French telco SFR has lost its argument in the Paris Court of Appeal for illegal and abusive clauses, with the ruling also noting font size T&Cs was too small for the consumer to fully appreciate the contract.
The case itself was brought forward by French consumer group UFC-Que Choisir, which claimed a number of the clauses in SFR contracts were not fair to the consumer. One of these clauses allowed SFR to deny responsibility for any network issues resulting in up to 10% failure rate in calls and texts. Another clause would allow the telco to add additional fees to the users contract should the user want to change payment method.
These clauses would certainly be of interest, but perhaps the most bizarre aspect of this case is the ruling on font size. The Paris Court of Appeal upheld the complaint that 3mm was too small for users to read and appropriately understand the agreement into which they were entering. This is of course a common tactic for the more nefarious individuals and organizations around the world, but considering the ‘creative’ advertising strategies which we have seen in the telco space, we are not surprised by any underhanded tactics employed by operators to secure additional profits.
Whether this is the beginning of another trend remains to be seen. The ‘up to’ metric is being done away with and operators are generally being forced to be more realistic with speed promises in advertising, but the T&Cs is another area which needs to be addressed. Right now understanding mobile contracts comprehensively is limited to those with legal degrees, this is unfair and unreasonable so should be given consideration. Making the type font bigger would certainly help.
The UK Citizen’s Advice service has advised that UK citizens are getting rinsed by their operators when they come to the end of subsidised phone contracts.
One of the major reasons we sign up to two-year contracts is that we want a shiny new smartphone but haven’t got the cash to pay for one up-front. For decades operators have looked to entice customers by effectively offering to finance the purchase of said smartphone in return for a post-paid contract commitment. The total cost of ownership is invariably greater than buying the handset yourself and then going SIM-only, but that’s a price many are willing to pay.
But according to Citizen’s Advice, unless they specifically ask for a new contract, customers of Vodafone, EE and Three continue to be charged at the same rate even after their lock-in period has expired. In other words, even after they’ve paid the phone off they continue to be charged as if they hadn’t.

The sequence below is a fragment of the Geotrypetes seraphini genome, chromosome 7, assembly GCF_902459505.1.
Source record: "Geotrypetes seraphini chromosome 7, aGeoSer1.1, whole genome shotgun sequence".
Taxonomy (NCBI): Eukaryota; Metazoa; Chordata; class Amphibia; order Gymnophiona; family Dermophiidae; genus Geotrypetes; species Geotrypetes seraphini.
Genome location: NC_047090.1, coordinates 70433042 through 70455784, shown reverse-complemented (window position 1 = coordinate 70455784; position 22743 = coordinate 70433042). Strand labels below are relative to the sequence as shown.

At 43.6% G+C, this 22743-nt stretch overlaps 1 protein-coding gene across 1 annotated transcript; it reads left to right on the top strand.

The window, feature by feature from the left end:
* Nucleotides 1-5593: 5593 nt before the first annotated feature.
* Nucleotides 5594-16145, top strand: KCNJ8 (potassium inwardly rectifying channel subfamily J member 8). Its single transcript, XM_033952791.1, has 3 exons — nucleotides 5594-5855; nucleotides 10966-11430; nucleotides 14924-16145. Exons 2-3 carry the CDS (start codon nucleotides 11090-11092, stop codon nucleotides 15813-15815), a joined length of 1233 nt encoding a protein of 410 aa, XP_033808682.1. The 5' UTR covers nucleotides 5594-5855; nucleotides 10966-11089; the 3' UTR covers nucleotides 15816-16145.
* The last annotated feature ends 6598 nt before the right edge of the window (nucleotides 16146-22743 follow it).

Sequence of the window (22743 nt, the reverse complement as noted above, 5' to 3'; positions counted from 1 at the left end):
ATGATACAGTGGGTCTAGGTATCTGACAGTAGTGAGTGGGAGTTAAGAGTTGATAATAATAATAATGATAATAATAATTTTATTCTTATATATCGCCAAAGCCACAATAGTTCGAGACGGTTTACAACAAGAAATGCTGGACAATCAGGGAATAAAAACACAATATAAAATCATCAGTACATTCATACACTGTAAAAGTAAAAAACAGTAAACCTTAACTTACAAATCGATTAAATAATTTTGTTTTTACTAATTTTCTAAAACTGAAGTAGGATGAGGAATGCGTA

“Some of the largest mobile phone providers are routinely overcharging their loyal customers,” said Gillian Guy, Chief Exec of Citizens Advice. “Mobile phones are now an essential part of modern life, but the way that the cost of handsets are hidden within some mobile phone contracts gives phone providers a way to exploit their customers.
“It is clearly unfair that some phone providers are charging loyal customers for handsets that they have already paid for. It’s especially concerning that older customers are more likely to be stung by this sharp practice.
“Phone providers must now make sure that any customers staying in a contract past the end of a fixed deal have their monthly bill reduced to reflect the cost of the handset. Providers could make it much easier for consumers to compare prices by separating out the cost of handsets from the cost of services like data and minutes for all contracts, that way it would be much clearer what they’re paying for.”
To be fair to operators our experience is that they usually get in touch towards the end of a contract to dangle further smartphone carrots in a bit to get you to sell your soul for another couple of years. But if they don’t then Citizen’s Advice is right to say there should be an automatic reduction in the bill. That process is presumably so straightforward that it’s hard to give those operators that don’t do it the benefit of the doubt.
Here’s a summary of the findings. Citizen’s Advice offered no explanation of why O2 and the MNVOs weren’t apparently scrutinised. Perhaps they got bored and figured they’d made their point anyway.